Hi Yo Ag

Stocking Up On Silver

First, a disclaimer... I am not a silver expert.  I am not a financial advisor.  I'm simply providing information here based on research and personal experience.  If you lose your retirement fund, it's not my fault.  However, if you make a butt load of profit, I would not be against getting a cut of it ;-)

A reader sent me an email asking about buying silver.  He had ordered a couple of Canadian Maples from a dealer in Florida, thinking that as .9999 pure, it would be better than all the other .999 pure.  He was wondering if he made a good investment and if he should continue that route, or if he should try other types of silver.

If I was in his shoes...

First, why do I want to buy silver?  As an investment to turn over into cash when the price goes up?  To hold long term to protect my money against inflation?  For after TEOTWAWKI to use as barter?  Because it's neat looking and I like it?  All of these are legitimate reasons, but all have pros and cons.  If an investment, can you stand the risk if the price goes down?  The spot price as I write this is about $28.17 an ounce.  From 1990 to about 2002, silver bounced around the $4-$5 range for the most part.  The record high was on Jan. 18, 1980 and did not come close again until Apr. 28, 2011.  Both were in the $49 range .  If I was using silver as an investment, I wouldn't try to time the market or buy low and sell high.  I'd either buy on dips and hold... and hold... and hold... and hold... or I would buy a set amount each month, whether $20 or $2,000, and hold, hold, hold.  I also would not put all my eggs in one basket.  I'd limit my precious metals to about 10-20% of my investment or savings dollars.  SHTF barter silver has it's own concerns... Do I have all of my other preps up to speed?  I can't eat silver.  I can't patch a wound with it.  I can't shoot it (unless I'm casting bullets for werewolves or vampires).  Do I have other things for barter? Toiletries, food, airplane bottles of Jim Beam...that type of thing.  Am I out of debt?  All are important questions to ask before I start buying silver for barter or SHTF living.  If I am in the right position to do so, I'd want to diversify my silver.  Some junk silver (pre-1965 U.S. coins), some American Eagles, some mint rounds and bars, some marked industrial silver, some silver grain or shot, perhaps some 10 oz. and 100 oz. bars, some cool private maker rounds or bars... all have their own particular potential uses and benefits.

The second thing I would consider is to look at everything in the price whether buying mail order, the local metal shop, or off of eBay.  Include sales tax (I know, it seems stupid to pay a sales tax to buy money, but that's the rule, around here at least), shipping charges, and gas costs if I have to drive out of my way to a local shop.  The local metal shops have the benefit of paying with cash and no records, and maybe some negotiation wiggle room.  With more and more of the "we buy your gold and silver" shops popping up in every town, I can certainly shop around for the best deal.  On eBay, I can often get good deals on junk silver coins, sometimes paying below spot with free shipping.  With mail order from a big name dealer, I can get quantities that can often not be found at a local shop.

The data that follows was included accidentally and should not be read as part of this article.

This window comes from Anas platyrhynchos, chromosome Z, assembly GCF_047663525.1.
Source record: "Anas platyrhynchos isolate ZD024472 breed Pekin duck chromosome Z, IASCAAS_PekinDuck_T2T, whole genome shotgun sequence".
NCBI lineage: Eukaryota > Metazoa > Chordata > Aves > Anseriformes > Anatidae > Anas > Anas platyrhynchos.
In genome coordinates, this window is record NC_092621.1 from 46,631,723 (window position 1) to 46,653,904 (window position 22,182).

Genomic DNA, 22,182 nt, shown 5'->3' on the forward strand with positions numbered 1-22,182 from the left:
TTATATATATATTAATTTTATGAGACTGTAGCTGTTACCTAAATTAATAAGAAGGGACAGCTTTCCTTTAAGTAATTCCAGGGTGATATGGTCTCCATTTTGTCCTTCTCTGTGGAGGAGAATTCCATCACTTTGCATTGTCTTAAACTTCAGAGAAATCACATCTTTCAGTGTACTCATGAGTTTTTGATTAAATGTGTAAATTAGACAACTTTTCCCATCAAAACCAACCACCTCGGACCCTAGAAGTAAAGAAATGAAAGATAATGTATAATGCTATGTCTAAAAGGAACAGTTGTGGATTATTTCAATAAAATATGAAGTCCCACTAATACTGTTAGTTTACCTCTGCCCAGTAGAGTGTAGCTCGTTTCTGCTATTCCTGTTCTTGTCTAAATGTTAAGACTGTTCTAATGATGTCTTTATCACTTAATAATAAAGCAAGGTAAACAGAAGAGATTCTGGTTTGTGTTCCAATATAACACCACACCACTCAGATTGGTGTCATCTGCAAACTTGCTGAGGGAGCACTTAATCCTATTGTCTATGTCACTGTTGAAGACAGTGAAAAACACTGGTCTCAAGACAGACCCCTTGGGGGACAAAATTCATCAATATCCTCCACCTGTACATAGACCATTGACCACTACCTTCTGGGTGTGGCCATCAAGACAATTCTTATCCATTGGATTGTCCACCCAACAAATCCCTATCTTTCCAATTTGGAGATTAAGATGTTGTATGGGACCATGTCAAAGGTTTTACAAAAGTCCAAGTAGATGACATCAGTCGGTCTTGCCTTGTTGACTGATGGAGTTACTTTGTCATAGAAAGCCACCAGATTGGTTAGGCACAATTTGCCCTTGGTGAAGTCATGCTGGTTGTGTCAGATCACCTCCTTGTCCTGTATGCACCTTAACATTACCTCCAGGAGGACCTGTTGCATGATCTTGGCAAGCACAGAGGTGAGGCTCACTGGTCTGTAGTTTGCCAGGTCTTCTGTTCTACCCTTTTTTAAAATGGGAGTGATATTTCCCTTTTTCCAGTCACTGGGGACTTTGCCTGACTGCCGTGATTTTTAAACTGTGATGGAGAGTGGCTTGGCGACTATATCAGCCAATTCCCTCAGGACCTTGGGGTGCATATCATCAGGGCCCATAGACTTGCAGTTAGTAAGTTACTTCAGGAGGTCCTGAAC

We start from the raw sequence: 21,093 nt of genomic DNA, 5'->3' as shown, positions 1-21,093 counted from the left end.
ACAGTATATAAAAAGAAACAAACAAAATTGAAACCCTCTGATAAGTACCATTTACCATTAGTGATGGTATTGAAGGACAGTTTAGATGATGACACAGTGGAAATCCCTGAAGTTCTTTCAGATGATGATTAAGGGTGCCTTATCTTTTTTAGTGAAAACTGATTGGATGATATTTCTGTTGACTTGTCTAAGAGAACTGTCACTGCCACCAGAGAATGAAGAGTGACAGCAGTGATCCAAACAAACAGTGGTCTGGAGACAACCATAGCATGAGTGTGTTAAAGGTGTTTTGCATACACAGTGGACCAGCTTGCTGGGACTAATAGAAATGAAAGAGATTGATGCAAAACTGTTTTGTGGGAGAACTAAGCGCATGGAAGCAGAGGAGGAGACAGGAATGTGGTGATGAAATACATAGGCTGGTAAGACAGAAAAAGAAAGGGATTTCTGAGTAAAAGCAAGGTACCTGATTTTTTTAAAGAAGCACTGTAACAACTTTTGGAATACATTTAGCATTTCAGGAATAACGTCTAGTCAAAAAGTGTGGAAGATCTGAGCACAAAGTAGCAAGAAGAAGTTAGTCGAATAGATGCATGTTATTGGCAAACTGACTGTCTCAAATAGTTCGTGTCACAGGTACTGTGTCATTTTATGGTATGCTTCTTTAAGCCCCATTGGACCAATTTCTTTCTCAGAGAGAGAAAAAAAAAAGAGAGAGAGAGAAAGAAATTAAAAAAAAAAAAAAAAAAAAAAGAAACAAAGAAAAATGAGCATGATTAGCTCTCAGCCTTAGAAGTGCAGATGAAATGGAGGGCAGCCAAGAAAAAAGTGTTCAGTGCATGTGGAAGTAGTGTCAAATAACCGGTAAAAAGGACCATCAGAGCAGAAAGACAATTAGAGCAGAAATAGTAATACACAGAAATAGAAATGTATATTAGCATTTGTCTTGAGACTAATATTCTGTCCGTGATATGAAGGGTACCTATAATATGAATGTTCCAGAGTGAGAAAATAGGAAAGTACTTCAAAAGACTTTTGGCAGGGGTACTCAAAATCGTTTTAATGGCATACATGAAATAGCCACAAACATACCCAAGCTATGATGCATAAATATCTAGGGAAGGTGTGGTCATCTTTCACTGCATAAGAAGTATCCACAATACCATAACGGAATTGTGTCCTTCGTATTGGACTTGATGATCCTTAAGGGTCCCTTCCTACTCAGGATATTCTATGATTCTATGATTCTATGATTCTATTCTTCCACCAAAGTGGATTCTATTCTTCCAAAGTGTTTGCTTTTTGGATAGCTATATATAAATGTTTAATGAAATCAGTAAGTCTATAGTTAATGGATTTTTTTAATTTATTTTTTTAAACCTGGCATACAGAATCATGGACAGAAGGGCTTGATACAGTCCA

One of the handiest resources I've found is the melt value coin list and calculator at Coinflation.  It's great for knowing how much to bid or offer, and making sure you don't get screwed by a less than honorable dealer.  Ten dimes, four quarters, two half-dollars all equal the same melt value - .715 ounces per dollar of face value.  A silver dollar is actually a little higher at .734 ounces of silver each.  These coins are not easily found, but I typically get a couple of dimes or a quarter in change every year.  If I worked in a business running a cash register, I'd be sure to always have some spare change in my pocket to swap out with any silver coins that a customer paid with.  If I owned a bubble gum or snack or drink machine concession, I'd really check all my revenue close before I took it to the bank.  I also check those Coinstar machines at the grocery store.  The machines will kick out silver coins, and anyone goofy enough to pay a 10% surcharge for cashing in change will often just leave the coins there thinking that they were too worn or dirty to be worth picking up.

APMEX sells every imaginable type of silver that you could want to diversify your holdings.  If I want junk silver, they have it from $1 face value ($22.73) to $1,000 face value ($20,906.60).  Old silver dollars are $28.38 each.  If I had $15,895 I could buy a 500 coin megabox of Silver Eagles.  For as little as $2,899 I can get a 100 oz. bar.  That sounds huge, but it is really only about 6.5 pounds.  They sell BB sized silver shot in bags ranging from 10 oz. ($299.70) to 25 kilograms ($23,525.76).

If I wanted to actually use my silver, I like the American Open Currency Standard which organizes silver trade and barter.  They sell their own AOCS precious metal medallions and work with the Free Lakota Bank as well.

Silver has historic value, industrial value, monetary value, and it can be a great way to store wealth.  If it is right for you, do your research, and don't let a huckster take advantage of you.  I hope some of the information and resources here tonight can help you do that.


  1. d, i read that the big o is looking at another way to tax us "rich white guys", taxing the exchange of silver and gold back into dollars. like 50% tax on it, not profit on it, but actual cash value of the exchange!! i'm still buying, but not as heavy now. i'm looking at it as lost money.

  2. Wow !! I m surely sharing this Pre-1965 US Coins with my friends! Had fun reading it indeed .

  3. Your blog information is different from other blog .Thanks for sharing Pre-1965 US Coins information.


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